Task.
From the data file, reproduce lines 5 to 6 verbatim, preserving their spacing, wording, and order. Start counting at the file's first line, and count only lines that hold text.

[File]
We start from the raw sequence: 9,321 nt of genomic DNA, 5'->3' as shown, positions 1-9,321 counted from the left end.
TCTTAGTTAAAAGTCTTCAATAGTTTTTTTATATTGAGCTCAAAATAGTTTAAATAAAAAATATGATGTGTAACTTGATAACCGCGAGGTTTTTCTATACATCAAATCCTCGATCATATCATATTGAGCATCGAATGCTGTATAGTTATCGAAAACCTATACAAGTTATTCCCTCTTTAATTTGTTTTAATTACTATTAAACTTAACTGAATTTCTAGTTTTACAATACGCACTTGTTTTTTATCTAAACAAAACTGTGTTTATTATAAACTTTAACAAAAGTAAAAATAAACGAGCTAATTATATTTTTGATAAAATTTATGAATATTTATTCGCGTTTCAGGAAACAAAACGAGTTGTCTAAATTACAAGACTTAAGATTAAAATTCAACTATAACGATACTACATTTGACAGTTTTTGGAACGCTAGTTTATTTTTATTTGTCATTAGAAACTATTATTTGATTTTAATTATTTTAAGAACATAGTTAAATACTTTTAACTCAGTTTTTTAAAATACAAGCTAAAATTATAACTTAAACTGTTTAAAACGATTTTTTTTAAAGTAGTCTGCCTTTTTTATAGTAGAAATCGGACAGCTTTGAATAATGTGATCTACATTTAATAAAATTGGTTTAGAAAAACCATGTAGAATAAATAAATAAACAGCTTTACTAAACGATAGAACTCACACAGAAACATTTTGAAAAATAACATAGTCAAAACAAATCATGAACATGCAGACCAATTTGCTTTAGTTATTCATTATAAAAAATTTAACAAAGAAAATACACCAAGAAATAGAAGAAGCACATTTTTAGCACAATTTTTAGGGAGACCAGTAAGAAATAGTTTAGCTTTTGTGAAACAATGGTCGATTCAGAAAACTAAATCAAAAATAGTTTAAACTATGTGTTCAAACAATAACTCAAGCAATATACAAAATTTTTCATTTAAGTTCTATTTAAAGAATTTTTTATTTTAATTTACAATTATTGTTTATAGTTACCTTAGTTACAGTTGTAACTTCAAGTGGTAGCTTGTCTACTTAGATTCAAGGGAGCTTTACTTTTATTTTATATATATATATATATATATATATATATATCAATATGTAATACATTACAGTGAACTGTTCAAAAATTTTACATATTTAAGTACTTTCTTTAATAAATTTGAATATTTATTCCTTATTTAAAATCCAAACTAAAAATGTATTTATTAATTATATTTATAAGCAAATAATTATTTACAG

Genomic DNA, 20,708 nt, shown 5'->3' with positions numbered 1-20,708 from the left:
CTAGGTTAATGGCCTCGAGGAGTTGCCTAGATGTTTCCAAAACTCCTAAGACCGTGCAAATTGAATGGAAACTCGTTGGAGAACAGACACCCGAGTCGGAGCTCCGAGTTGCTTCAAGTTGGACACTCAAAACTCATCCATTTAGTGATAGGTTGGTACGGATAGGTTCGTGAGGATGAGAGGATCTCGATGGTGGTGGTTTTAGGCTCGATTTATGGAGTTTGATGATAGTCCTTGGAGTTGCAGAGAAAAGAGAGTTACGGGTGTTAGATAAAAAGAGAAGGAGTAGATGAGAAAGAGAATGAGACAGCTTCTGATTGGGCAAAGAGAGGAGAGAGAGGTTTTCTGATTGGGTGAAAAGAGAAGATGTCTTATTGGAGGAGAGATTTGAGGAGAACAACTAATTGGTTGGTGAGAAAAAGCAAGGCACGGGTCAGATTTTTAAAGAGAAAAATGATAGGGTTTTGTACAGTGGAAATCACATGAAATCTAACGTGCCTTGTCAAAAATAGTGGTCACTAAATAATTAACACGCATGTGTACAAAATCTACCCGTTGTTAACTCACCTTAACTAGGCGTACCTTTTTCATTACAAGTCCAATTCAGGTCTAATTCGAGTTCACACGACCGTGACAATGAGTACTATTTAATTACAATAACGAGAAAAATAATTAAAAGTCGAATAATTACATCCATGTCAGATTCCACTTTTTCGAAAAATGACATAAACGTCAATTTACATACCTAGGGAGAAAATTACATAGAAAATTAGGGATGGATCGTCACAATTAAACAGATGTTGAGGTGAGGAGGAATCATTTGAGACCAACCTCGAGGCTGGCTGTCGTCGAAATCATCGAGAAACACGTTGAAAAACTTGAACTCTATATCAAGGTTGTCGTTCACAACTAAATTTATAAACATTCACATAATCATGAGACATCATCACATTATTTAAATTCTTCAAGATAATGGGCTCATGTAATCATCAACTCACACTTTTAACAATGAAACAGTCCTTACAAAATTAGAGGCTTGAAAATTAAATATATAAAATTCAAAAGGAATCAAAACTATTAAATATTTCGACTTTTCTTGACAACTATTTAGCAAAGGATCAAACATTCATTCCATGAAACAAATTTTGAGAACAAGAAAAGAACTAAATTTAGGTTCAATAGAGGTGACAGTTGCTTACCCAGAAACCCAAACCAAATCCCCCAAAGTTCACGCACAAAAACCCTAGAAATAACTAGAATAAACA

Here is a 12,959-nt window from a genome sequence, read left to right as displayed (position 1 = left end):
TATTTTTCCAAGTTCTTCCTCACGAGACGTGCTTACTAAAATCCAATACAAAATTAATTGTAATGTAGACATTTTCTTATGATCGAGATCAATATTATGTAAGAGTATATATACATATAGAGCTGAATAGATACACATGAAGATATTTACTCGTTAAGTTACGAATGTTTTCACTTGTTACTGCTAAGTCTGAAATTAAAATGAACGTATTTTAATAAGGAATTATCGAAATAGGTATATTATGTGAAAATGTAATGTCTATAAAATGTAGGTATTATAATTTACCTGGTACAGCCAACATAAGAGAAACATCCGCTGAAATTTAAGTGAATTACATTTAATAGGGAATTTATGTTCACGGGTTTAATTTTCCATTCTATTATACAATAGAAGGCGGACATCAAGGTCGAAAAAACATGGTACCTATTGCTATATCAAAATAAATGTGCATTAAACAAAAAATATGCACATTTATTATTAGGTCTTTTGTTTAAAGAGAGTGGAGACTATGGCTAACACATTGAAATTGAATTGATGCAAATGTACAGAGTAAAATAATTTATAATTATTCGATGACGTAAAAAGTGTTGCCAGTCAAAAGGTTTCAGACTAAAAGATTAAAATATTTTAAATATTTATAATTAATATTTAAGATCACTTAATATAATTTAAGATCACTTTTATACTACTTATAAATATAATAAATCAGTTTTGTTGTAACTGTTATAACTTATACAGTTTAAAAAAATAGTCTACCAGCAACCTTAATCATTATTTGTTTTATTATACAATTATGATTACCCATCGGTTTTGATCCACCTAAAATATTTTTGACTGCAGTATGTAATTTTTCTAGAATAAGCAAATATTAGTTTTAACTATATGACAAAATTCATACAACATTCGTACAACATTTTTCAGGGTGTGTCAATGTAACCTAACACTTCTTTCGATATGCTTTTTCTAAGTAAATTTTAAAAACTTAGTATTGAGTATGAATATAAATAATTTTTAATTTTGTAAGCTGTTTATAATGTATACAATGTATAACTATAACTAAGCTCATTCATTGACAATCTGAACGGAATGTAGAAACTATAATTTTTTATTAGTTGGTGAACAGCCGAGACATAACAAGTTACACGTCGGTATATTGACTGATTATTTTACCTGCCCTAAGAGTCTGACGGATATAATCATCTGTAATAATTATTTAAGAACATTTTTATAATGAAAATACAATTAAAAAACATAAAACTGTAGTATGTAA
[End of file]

Here is a 12,959-nt window from a genome sequence, read left to right as displayed (position 1 = left end):
TATTTTTCCAAGTTCTTCCTCACGAGACGTGCTTACTAAAATCCAATACAAAATTAATTGTAATGTAGACATTTTCTTATGATCGAGATCAATATTATGTAAGAGTATATATACATATAGAGCTGAATAGATACACATGAAGATATTTACTCGTTAAGTTACGAATGTTTTCACTTGTTACTGCTAAGTCTGAAATTAAAATGAACGTATTTTAATAAGGAATTATCGAAATAGGTATATTATGTGAAAATGTAATGTCTATAAAATGTAGGTATTATAATTTACCTGGTACAGCCAACATAAGAGAAACATCCGCTGAAATTTAAGTGAATTACATTTAATAGGGAATTTATGTTCACGGGTTTAATTTTCCATTCTATTATACAATAGAAGGCGGACATCAAGGTCGAAAAAACATGGTACCTATTGCTATATCAAAATAAATGTGCATTAAACAAAAAATATGCACATTTATTATTAGGTCTTTTGTTTAAAGAGAGTGGAGACTATGGCTAACACATTGAAATTGAATTGATGCAAATGTACAGAGTAAAATAATTTATAATTATTCGATGACGTAAAAAGTGTTGCCAGTCAAAAGGTTTCAGACTAAAAGATTAAAATATTTTAAATATTTATAATTAATATTTAAGATCACTTAATATAATTTAAGATCACTTTTATACTACTTATAAATATAATAAATCAGTTTTGTTGTAACTGTTATAACTTATACAGTTTAAAAAAATAGTCTACCAGCAACCTTAATCATTATTTGTTTTATTATACAATTATGATTACCCATCGGTTTTGATCCACCTAAAATATTTTTGACTGCAGTATGTAATTTTTCTAGAATAAGCAAATATTAGTTTTAACTATATGACAAAATTCATACAACATTCGTACAACATTTTTCAGGGTGTGTCAATGTAACCTAACACTTCTTTCGATATGCTTTTTCTAAGTAAATTTTAAAAACTTAGTATTGAGTATGAATATAAATAATTTTTAATTTTGTAAGCTGTTTATAATGTATACAATGTATAACTATAACTAAGCTCATTCATTGACAATCTGAACGGAATGTAGAAACTATAATTTTTTATTAGTTGGTGAACAGCCGAGACATAACAAGTTACACGTCGGTATATTGACTGATTATTTTACCTGCCCTAAGAGTCTGACGGATATAATCATCTGTAATAATTATTTAAGAACATTTTTATAATGAAAATACAATTAAAAAACATAAAACTGTAGTATGTAA